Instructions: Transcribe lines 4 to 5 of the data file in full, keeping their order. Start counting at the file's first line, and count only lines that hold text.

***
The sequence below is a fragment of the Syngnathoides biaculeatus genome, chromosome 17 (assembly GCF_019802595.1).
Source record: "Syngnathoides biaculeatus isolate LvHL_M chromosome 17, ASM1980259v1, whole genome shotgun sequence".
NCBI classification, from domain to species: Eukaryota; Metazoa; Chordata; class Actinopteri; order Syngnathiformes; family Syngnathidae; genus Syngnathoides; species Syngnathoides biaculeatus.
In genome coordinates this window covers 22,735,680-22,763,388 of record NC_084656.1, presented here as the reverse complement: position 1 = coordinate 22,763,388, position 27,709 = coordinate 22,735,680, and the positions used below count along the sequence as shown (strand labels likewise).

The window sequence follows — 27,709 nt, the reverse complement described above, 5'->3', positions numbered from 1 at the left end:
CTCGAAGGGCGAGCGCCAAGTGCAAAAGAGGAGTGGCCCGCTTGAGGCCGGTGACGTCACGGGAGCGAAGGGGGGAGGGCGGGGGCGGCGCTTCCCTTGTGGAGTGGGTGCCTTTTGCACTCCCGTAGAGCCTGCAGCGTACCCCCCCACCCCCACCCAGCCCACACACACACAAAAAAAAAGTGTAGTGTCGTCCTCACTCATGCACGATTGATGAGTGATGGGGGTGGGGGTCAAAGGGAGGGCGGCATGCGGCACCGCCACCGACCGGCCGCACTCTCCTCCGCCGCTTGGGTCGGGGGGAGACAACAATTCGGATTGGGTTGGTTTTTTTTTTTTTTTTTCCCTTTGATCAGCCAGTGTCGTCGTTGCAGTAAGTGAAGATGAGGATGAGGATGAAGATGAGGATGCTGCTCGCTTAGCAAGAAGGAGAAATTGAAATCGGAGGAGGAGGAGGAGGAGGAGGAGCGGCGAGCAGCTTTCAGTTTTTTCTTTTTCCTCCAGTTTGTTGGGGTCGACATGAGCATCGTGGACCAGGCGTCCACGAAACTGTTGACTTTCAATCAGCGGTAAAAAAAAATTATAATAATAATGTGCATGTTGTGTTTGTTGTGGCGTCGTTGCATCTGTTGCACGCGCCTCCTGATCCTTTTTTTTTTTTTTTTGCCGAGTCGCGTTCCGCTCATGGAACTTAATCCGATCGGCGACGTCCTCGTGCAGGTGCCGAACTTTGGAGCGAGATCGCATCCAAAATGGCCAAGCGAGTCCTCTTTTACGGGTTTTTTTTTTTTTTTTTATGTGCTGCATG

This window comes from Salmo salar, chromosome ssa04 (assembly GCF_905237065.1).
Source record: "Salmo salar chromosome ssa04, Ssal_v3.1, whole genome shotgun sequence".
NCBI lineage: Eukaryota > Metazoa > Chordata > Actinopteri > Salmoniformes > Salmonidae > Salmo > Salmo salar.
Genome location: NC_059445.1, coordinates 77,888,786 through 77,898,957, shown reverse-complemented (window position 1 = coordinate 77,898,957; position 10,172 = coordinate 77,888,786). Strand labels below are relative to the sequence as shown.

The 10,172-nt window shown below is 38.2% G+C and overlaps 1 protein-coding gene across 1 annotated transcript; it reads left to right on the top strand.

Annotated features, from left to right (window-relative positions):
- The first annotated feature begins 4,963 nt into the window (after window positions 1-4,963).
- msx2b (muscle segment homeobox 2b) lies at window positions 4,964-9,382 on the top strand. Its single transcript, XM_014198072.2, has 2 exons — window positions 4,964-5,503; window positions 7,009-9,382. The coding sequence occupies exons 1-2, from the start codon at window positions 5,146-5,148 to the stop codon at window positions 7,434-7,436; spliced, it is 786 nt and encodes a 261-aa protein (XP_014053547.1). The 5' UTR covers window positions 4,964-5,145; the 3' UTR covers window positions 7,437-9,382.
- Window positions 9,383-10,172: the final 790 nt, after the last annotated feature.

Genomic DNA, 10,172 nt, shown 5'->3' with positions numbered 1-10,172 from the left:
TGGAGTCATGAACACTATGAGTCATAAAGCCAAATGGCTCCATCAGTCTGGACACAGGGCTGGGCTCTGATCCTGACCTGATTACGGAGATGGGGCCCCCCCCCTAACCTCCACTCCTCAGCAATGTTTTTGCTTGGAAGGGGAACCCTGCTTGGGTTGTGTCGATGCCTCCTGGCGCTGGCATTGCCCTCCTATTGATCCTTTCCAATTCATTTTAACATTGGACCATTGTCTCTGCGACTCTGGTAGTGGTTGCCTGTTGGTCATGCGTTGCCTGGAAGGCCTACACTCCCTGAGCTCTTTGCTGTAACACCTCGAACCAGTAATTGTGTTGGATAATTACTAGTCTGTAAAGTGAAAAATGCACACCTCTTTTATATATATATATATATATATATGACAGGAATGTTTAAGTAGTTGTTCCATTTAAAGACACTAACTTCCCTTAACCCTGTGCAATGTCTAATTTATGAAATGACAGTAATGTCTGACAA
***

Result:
In genome coordinates this window covers 22,735,680-22,763,388 of record NC_084656.1, presented here as the reverse complement: position 1 = coordinate 22,763,388, position 27,709 = coordinate 22,735,680, and the positions used below count along the sequence as shown (strand labels likewise).

The window sequence follows — 27,709 nt, the reverse complement described above, 5'->3', positions numbered from 1 at the left end: